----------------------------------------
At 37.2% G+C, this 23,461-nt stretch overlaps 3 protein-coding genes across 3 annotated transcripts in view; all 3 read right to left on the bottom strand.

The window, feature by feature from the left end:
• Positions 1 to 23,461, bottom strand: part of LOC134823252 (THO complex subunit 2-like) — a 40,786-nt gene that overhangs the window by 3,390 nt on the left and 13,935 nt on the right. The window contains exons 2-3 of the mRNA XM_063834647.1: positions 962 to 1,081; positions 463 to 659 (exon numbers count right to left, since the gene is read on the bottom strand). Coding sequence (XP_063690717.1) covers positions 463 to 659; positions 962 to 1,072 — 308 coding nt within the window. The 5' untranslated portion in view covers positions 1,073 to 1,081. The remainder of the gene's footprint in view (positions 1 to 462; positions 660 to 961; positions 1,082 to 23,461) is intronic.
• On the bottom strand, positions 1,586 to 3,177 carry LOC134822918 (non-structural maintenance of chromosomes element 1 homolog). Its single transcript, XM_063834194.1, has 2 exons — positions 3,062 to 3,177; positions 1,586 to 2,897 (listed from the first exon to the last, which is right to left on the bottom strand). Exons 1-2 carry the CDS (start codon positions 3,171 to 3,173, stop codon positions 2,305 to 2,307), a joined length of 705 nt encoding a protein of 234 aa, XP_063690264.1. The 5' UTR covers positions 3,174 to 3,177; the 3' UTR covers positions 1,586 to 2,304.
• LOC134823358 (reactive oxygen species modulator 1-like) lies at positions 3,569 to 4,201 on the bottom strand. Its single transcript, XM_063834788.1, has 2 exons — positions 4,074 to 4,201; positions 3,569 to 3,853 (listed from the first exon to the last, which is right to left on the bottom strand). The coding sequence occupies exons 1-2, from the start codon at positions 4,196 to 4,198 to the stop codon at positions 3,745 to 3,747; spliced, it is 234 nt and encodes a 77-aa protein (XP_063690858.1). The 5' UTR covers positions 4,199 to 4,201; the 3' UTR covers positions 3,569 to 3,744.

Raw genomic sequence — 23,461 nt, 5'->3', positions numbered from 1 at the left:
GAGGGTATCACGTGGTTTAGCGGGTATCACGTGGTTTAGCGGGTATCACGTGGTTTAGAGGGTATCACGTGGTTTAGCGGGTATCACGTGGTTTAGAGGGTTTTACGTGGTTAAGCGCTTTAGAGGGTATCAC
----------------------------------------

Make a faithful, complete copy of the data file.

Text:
At 37.2% G+C, this 23,461-nt stretch overlaps 3 protein-coding genes across 3 annotated transcripts in view; all 3 read right to left on the bottom strand.

The window, feature by feature from the left end:
• Positions 1 to 23,461, bottom strand: part of LOC134823252 (THO complex subunit 2-like) — a 40,786-nt gene that overhangs the window by 3,390 nt on the left and 13,935 nt on the right. The window contains exons 2-3 of the mRNA XM_063834647.1: positions 962 to 1,081; positions 463 to 659 (exon numbers count right to left, since the gene is read on the bottom strand). Coding sequence (XP_063690717.1) covers positions 463 to 659; positions 962 to 1,072 — 308 coding nt within the window. The 5' untranslated portion in view covers positions 1,073 to 1,081. The remainder of the gene's footprint in view (positions 1 to 462; positions 660 to 961; positions 1,082 to 23,461) is intronic.
• On the bottom strand, positions 1,586 to 3,177 carry LOC134822918 (non-structural maintenance of chromosomes element 1 homolog). Its single transcript, XM_063834194.1, has 2 exons — positions 3,062 to 3,177; positions 1,586 to 2,897 (listed from the first exon to the last, which is right to left on the bottom strand). Exons 1-2 carry the CDS (start codon positions 3,171 to 3,173, stop codon positions 2,305 to 2,307), a joined length of 705 nt encoding a protein of 234 aa, XP_063690264.1. The 5' UTR covers positions 3,174 to 3,177; the 3' UTR covers positions 1,586 to 2,304.
• LOC134823358 (reactive oxygen species modulator 1-like) lies at positions 3,569 to 4,201 on the bottom strand. Its single transcript, XM_063834788.1, has 2 exons — positions 4,074 to 4,201; positions 3,569 to 3,853 (listed from the first exon to the last, which is right to left on the bottom strand). The coding sequence occupies exons 1-2, from the start codon at positions 4,196 to 4,198 to the stop codon at positions 3,745 to 3,747; spliced, it is 234 nt and encodes a 77-aa protein (XP_063690858.1). The 5' UTR covers positions 4,199 to 4,201; the 3' UTR covers positions 3,569 to 3,744.

Raw genomic sequence — 23,461 nt, 5'->3', positions numbered from 1 at the left:
GAGGGTATCACGTGGTTTAGCGGGTATCACGTGGTTTAGCGGGTATCACGTGGTTTAGAGGGTATCACGTGGTTTAGCGGGTATCACGTGGTTTAGAGGGTTTTACGTGGTTAAGCGCTTTAGAGGGTATCAC